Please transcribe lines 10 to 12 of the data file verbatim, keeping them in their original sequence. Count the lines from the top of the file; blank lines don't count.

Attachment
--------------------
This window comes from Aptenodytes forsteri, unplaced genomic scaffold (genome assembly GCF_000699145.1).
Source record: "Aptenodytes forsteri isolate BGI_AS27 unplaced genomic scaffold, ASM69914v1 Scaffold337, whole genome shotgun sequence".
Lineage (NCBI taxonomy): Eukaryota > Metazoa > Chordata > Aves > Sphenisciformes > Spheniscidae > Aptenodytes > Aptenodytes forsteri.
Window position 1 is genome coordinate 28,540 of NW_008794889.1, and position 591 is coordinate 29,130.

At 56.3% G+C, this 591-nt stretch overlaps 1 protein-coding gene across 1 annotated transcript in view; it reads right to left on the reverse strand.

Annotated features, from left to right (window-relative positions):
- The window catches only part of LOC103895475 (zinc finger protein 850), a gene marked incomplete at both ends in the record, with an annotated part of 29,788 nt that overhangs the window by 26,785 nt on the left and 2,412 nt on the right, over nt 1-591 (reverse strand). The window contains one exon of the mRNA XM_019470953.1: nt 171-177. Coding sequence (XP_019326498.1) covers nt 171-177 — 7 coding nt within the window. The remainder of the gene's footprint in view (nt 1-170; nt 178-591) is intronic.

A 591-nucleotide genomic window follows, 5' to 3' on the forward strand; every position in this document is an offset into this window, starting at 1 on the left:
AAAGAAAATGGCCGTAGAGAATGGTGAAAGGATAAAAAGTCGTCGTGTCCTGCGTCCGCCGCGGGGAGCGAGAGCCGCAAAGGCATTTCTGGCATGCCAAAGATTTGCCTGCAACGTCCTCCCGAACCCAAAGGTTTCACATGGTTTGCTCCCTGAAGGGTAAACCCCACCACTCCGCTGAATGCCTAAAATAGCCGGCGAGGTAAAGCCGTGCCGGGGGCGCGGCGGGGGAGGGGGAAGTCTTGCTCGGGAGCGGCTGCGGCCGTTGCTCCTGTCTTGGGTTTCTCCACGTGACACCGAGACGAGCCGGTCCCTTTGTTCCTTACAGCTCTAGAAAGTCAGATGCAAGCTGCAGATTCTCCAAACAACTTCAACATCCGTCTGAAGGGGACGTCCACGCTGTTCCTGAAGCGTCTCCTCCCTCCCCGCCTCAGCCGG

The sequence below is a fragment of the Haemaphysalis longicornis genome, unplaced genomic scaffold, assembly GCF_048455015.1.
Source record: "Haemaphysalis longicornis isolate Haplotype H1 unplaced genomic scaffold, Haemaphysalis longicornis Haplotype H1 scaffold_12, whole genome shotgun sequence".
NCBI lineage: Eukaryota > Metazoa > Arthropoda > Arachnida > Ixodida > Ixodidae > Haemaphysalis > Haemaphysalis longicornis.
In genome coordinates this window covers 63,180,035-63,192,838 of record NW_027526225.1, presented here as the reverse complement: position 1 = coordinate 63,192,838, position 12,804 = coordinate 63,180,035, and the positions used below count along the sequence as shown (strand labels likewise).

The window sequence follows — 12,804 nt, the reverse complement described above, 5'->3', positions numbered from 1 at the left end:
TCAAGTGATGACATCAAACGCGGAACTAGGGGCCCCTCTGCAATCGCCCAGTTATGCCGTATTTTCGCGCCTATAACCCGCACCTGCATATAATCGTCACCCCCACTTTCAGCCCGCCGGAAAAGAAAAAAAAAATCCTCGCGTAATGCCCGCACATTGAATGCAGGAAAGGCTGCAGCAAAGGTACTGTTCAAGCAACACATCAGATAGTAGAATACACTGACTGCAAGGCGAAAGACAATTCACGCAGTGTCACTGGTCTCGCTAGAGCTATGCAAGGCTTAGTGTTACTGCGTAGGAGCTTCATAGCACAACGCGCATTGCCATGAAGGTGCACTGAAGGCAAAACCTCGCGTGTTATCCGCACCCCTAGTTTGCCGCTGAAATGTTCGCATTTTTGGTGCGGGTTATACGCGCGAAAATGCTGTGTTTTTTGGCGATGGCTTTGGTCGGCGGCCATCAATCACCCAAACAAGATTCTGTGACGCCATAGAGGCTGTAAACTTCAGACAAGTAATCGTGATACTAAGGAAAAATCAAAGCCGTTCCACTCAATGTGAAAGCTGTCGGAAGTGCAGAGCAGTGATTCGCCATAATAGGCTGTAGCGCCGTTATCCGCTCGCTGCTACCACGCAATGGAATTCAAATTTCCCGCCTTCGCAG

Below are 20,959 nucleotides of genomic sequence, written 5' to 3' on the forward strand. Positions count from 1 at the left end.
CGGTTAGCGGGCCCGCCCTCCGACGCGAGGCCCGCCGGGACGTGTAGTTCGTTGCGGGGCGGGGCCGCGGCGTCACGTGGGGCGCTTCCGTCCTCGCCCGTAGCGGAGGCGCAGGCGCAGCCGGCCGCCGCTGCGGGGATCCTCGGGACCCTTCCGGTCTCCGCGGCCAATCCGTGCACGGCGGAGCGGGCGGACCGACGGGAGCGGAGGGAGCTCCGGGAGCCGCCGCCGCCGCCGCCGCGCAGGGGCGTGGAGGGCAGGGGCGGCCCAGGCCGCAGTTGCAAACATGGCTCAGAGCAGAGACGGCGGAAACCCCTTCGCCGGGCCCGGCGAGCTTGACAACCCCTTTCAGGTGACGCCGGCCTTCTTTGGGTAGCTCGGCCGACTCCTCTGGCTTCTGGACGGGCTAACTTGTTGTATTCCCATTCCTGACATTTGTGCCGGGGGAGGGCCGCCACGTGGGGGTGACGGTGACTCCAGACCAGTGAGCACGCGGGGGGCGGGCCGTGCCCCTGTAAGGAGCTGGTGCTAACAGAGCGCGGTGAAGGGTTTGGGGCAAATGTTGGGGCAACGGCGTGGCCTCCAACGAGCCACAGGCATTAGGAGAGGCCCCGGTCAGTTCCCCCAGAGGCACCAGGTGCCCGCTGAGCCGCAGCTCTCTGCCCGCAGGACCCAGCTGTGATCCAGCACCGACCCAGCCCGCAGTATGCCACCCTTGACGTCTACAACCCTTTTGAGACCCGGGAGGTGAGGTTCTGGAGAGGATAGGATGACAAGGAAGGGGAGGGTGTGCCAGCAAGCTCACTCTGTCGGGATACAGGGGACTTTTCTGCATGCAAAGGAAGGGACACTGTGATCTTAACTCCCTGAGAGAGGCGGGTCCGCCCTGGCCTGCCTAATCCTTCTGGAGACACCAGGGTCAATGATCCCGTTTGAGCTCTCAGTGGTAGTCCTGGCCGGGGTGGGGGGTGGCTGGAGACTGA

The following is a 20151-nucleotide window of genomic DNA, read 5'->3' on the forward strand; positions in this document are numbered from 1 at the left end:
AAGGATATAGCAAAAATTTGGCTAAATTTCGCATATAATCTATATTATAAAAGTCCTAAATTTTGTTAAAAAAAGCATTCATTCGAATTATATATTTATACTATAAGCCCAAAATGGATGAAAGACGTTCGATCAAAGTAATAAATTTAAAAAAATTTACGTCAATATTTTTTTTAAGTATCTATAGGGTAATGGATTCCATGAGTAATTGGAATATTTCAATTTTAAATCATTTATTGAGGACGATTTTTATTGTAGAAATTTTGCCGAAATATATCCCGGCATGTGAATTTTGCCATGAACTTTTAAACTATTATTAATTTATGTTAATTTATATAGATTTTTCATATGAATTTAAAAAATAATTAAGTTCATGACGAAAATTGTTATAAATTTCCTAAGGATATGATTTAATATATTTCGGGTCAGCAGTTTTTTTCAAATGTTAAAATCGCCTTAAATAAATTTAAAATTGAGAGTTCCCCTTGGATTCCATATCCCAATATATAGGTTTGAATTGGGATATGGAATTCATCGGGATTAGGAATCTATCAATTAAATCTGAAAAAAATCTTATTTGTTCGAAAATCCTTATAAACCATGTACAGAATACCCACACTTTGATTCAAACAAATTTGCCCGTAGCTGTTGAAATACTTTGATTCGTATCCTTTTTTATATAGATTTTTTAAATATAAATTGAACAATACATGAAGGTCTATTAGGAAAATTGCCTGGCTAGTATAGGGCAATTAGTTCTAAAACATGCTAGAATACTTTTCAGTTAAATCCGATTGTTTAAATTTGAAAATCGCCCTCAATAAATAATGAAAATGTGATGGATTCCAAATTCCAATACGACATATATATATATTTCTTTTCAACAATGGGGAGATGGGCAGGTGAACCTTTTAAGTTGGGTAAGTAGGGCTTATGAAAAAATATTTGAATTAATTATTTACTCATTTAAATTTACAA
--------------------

The sequence below is a fragment of the Haemaphysalis longicornis genome, unplaced genomic scaffold, assembly GCF_048455015.1.
Source record: "Haemaphysalis longicornis isolate Haplotype H1 unplaced genomic scaffold, Haemaphysalis longicornis Haplotype H1 scaffold_12, whole genome shotgun sequence".
NCBI lineage: Eukaryota > Metazoa > Arthropoda > Arachnida > Ixodida > Ixodidae > Haemaphysalis > Haemaphysalis longicornis.